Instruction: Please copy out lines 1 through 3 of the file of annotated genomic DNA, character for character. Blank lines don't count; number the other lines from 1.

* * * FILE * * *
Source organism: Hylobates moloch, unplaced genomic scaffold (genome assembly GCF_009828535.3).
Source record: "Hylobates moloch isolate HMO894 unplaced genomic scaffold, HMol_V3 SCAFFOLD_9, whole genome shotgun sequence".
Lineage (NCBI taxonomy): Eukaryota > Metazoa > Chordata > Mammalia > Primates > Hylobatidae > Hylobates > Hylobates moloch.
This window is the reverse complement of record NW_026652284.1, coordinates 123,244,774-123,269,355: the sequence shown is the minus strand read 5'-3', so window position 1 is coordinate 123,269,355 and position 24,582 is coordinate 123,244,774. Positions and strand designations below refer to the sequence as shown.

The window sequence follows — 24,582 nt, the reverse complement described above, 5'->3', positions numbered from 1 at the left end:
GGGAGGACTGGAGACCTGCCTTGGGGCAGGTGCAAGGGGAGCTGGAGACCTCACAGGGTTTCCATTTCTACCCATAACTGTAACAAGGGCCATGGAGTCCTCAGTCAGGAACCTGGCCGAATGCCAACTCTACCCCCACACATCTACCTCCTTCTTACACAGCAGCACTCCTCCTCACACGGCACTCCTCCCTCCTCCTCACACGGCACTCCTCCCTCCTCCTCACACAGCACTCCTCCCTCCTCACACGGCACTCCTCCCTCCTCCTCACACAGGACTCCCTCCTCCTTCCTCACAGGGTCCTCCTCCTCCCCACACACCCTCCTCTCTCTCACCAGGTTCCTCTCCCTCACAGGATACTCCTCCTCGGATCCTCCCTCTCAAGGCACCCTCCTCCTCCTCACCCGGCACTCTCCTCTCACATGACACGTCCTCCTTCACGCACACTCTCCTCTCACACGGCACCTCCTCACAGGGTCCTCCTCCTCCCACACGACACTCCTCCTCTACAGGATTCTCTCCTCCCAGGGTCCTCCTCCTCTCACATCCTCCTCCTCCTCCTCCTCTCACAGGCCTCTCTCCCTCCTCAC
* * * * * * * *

Source organism: Hylobates moloch, unplaced genomic scaffold (genome assembly GCF_009828535.3).
Source record: "Hylobates moloch isolate HMO894 unplaced genomic scaffold, HMol_V3 SCAFFOLD_9, whole genome shotgun sequence".
Lineage (NCBI taxonomy): Eukaryota > Metazoa > Chordata > Mammalia > Primates > Hylobatidae > Hylobates > Hylobates moloch.